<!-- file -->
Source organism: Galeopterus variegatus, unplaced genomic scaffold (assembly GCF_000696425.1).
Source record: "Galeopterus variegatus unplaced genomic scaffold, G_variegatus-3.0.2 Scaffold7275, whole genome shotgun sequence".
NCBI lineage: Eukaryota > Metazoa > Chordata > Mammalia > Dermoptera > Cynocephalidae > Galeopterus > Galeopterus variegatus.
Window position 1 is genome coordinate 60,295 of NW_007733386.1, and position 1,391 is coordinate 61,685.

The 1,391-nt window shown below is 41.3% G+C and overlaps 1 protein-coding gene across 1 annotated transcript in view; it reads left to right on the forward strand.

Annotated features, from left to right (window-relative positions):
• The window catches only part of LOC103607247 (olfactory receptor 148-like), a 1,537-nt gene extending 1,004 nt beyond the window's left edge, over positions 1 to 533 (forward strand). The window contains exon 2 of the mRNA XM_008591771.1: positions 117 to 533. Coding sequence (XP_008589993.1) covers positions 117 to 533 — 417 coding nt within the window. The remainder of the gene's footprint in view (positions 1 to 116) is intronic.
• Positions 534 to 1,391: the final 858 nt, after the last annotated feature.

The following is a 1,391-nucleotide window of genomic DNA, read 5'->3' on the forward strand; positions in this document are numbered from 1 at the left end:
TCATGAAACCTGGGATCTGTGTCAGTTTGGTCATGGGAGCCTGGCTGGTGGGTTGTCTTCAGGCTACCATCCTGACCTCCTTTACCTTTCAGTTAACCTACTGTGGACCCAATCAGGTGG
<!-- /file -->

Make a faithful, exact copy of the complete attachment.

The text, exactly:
Source organism: Galeopterus variegatus, unplaced genomic scaffold (assembly GCF_000696425.1).
Source record: "Galeopterus variegatus unplaced genomic scaffold, G_variegatus-3.0.2 Scaffold7275, whole genome shotgun sequence".
NCBI lineage: Eukaryota > Metazoa > Chordata > Mammalia > Dermoptera > Cynocephalidae > Galeopterus > Galeopterus variegatus.
Window position 1 is genome coordinate 60,295 of NW_007733386.1, and position 1,391 is coordinate 61,685.

The 1,391-nt window shown below is 41.3% G+C and overlaps 1 protein-coding gene across 1 annotated transcript in view; it reads left to right on the forward strand.

Annotated features, from left to right (window-relative positions):
• The window catches only part of LOC103607247 (olfactory receptor 148-like), a 1,537-nt gene extending 1,004 nt beyond the window's left edge, over positions 1 to 533 (forward strand). The window contains exon 2 of the mRNA XM_008591771.1: positions 117 to 533. Coding sequence (XP_008589993.1) covers positions 117 to 533 — 417 coding nt within the window. The remainder of the gene's footprint in view (positions 1 to 116) is intronic.
• Positions 534 to 1,391: the final 858 nt, after the last annotated feature.

The following is a 1,391-nucleotide window of genomic DNA, read 5'->3' on the forward strand; positions in this document are numbered from 1 at the left end:
TCATGAAACCTGGGATCTGTGTCAGTTTGGTCATGGGAGCCTGGCTGGTGGGTTGTCTTCAGGCTACCATCCTGACCTCCTTTACCTTTCAGTTAACCTACTGTGGACCCAATCAGGTGG